Kimmel bassist Jimmy Earl’s (left) go-to basses are a 1966 Fender Jazz with a Badass bridge and Hipshot tuners with a Bass Xtender, and his new Warwick Jimmy Earl Signature bass. Guitarist Toshi Yanagi (middle) recently purchased this 1964 Gibson Firebird I which he uses for the show’s more rocking numbers. Yanagi’s arsenal (right) consists of a Gibson Flying V, Taylor acoustic, Gibson Les Paul goldtop, Gibson Angus Young SG, and the Firebird. Photos by Jason Shadrick.
The Gear World
Although many of the players on late-night TV are certified gearheads—just watch Scharff geek-out on boutique pedals or McGinnis talk DIY Tele wiring in our Rig Rundown videos on the next pages—gear concerns tend to take a backseat to just getting the job done.
Douglas from the Roots sums it all up nicely. “There’s so much going on with the skits that we’re involved in and the music that has to be learned for the day, when it gets to that point you realize that the gear … of course it has to be at a certain level of quality—but beyond that, it’s more about focusing on what has to be done. And the gear can kind of be secondary. It’s just got to work.”
Merritt from Conan takes the same practical approach to his bass rig, “Since I’m playing 99 percent of the time when the band is on, there’s no time to change instruments to tailor the sound for a particular tune. [And] switching instruments sometimes involves having to change output level—and when you go direct like I do, there’s no time for the audio crew to adjust levels for house, monitors, and on-air.”
Most of the guitarists we spoke to tailor their rigs to the songs they’ll be playing on any given night, with some special consideration being given to versatility and the television audience. Yanagi prefers a clean amp with strong mids so he can “cut through those little TV speakers in homes” and stay out of the way of the other instruments. Late Show guitarists have to be prepared for whatever tunes might be called up. Collins explains, “Each night, I’ll have a single-coil [guitar], a guitar with humbuckers, [one with] P-90s, an electric semi-hollowbody … 6- and 12-string acoustics. Since practically every song we do happens from calling an audible, my gear is personal preference that I hope will accommodate a wide range of specifics.”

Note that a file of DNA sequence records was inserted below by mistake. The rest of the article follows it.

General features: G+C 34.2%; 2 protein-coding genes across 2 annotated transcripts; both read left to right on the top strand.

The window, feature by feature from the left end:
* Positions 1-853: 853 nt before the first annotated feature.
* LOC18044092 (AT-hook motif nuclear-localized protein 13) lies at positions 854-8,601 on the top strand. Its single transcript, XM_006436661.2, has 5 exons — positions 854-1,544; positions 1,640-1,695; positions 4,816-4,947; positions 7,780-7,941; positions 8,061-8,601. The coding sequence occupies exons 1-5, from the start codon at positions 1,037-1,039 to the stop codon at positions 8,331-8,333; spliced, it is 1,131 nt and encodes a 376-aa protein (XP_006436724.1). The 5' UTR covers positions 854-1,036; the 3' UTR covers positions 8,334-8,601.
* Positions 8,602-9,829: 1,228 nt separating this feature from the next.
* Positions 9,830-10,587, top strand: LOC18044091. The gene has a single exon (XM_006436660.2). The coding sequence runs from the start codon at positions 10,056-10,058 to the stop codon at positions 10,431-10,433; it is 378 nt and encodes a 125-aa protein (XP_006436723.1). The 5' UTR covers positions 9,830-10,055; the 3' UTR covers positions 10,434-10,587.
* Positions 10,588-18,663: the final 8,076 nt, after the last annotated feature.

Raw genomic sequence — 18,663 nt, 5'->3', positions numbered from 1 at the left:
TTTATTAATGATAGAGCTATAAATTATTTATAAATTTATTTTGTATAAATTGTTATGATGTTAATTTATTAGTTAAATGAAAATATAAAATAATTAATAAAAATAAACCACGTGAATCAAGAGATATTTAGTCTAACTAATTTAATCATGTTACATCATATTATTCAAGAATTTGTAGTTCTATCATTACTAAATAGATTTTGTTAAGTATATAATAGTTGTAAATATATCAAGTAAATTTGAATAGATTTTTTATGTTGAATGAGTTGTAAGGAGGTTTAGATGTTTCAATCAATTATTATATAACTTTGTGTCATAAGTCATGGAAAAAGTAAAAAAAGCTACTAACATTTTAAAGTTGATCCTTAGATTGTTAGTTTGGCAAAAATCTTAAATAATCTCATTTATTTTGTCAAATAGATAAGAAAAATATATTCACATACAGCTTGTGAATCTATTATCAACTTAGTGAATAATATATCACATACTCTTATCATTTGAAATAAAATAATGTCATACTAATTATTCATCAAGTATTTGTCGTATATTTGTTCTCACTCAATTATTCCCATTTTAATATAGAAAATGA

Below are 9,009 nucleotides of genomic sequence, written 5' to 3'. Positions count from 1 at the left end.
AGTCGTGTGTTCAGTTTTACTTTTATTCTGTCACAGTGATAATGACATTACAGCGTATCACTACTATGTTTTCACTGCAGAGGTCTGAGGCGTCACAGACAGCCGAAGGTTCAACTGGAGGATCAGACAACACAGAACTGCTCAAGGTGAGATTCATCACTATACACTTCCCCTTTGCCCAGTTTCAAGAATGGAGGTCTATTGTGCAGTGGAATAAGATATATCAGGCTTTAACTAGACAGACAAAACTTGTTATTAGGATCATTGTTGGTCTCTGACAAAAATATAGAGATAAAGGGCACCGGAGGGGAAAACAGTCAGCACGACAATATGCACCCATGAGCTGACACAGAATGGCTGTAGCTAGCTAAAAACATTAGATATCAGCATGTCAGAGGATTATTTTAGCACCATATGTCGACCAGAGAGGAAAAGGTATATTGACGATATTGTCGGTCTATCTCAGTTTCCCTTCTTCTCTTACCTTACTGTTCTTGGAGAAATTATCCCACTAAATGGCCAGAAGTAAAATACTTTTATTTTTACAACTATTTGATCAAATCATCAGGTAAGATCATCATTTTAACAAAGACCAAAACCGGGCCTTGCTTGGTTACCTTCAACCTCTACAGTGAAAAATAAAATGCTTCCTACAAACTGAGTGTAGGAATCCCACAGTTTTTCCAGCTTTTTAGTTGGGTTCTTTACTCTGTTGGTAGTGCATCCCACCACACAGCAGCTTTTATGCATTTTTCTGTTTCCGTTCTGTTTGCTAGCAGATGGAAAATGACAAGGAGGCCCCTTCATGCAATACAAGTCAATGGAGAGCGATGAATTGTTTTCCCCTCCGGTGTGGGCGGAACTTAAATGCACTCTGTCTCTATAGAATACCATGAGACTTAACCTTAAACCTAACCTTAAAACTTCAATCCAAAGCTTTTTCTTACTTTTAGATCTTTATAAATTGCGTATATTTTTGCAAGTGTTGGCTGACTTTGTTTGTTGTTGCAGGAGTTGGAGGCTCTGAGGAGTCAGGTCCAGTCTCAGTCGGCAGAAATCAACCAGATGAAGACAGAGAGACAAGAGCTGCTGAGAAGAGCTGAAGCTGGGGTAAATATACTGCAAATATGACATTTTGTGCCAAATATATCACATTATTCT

Vivino, on the other hand, takes particular joy in showcasing his many unique guitars and instruments from lesser-known luthiers. “Barre Duryea just throws five guitars out there for me and we make them work, depending upon what guitars we want seen,” he explains. “I guess after 20 years a lot of people tune in to say, ‘What’s Vivino playing today?’”
If your main reason for reading about these players from late-night TV to see how you can follow in their footsteps, you may want to pause before giving notice to your landlord and boss. There are cool opportunities out there, but the prospects are about as realistically bankable as setting off to become a chart-topping rock star.
“These gigs are a dying breed,” says Scharff—the only guitarist we interviewed who got his TV gig through a traditional audition. There’s not a lot of turnover in late-night bands, as evidenced by the fact that most of the current groups have been with their shows since the inception.
That said, there’s always hope for passionate, skilled, dedicated players. Merritt sums up what many of the guitarists told us: “Be versatile, open, knowledgeable and respectful of all kinds of music. Approach playing songs like a good character actor plays a part. Be a quick study, learn things fast, be a good reader, be prepared, and be in the moment.”
But it’s about more than just being a badass on bass or guitar. All the players we spoke to emphasized the importance of personality and being able to work well with others. “If you are someone who is fun to be around and is responsible enough to do what it takes, then you will gravitate to like folk,” says The Tonight Show’s Delhomme.
Letterman’s Lee sums up what’s at the heart of it all, though. Follow his advice, and the aforementioned obstacles should all be secondary. “Love what you do—that’s the No. 1 priority.”